AMD could join ARM and Intel with its own big.LITTLE-esque hybrid CPU design
So far, we have seen Intel toy around with the hybrid CPU concept first with Lakefield and now with the upcoming Alder Lake. It looks like AMD could also be working on its own hybrid or heterogeneous processor, according to a recent patent discovered by @Underfox3.
The patent, filed in 2017 and titled "Instruction subset implementation for low power operation", can be accessed from the Free Patents Online site (Source link below). It details a CPU design that includes both high-power and low-power instruction set architectures (ISAs) on the same PCB. The patent offers three ways of achieving a hybrid CPU solution; each way differs in how the shared cache and registers are implemented.
The patent drawings indicate "processor clusters" that have their own independent caches. In the first method, both these clusters interface with a shared cache, which then interacts with the cache controller and subsequently, the RAM. The second method looks at the possibility of using a shared register between both the CPU clusters. The clusters have their own independent L1 caches but can interface with a common L2 cache. The final alternative is similar to the second method but looks at shadow writing the thread state to the cache of the second CPU cluster. This enables the high-power cluster to immediately start executing the thread from the stored shhadow thread state as soon as it receives the go-ahead from the low-power cluster.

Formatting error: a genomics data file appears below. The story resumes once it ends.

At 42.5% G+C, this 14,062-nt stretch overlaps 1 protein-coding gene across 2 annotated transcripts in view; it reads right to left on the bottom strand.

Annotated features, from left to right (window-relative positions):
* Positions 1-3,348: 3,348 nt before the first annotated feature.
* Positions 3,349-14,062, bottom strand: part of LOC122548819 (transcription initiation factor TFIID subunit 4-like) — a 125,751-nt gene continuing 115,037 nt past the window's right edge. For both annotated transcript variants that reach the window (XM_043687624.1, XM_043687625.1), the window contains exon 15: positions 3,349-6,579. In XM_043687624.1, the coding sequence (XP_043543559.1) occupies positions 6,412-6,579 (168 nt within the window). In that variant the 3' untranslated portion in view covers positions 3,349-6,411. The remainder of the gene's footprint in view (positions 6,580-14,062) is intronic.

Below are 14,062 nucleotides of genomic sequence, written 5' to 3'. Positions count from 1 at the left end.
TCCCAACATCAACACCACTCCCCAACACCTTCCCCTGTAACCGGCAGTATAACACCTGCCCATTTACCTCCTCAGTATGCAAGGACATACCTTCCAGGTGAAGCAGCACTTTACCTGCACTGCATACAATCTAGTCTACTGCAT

The patent seems to suggest that this design is intended for mobile devices, so it may not make it to desktops (if it indeed materializes, that is). This is unlike Intel, which is already developing up to 12 different core configurations for Alder Lake-S that is scheduled to drop some time next year. @Underfox3 notes that the patent is still in the adjustment process, so things can get tweaked down the line.
It is not yet clear when this patent would materialize as a commercial product. It is also too early to speculate on what kind of cores would the high and low performance clusters would feature. Back in May, @KOMACHI_ENSAKA leaked an AMD roadmap, which interestingly mentioned the K12 chip. The K12 was actually an ARMv8 64-bit SoC, whose design was led by Jim Keller back in 2016. Though not explicitly stated, it is very much possible that this particular patent refers to x86_64 CPU clusters. It could be that AMD could have taken some cues from the K12's big.LITTLE design.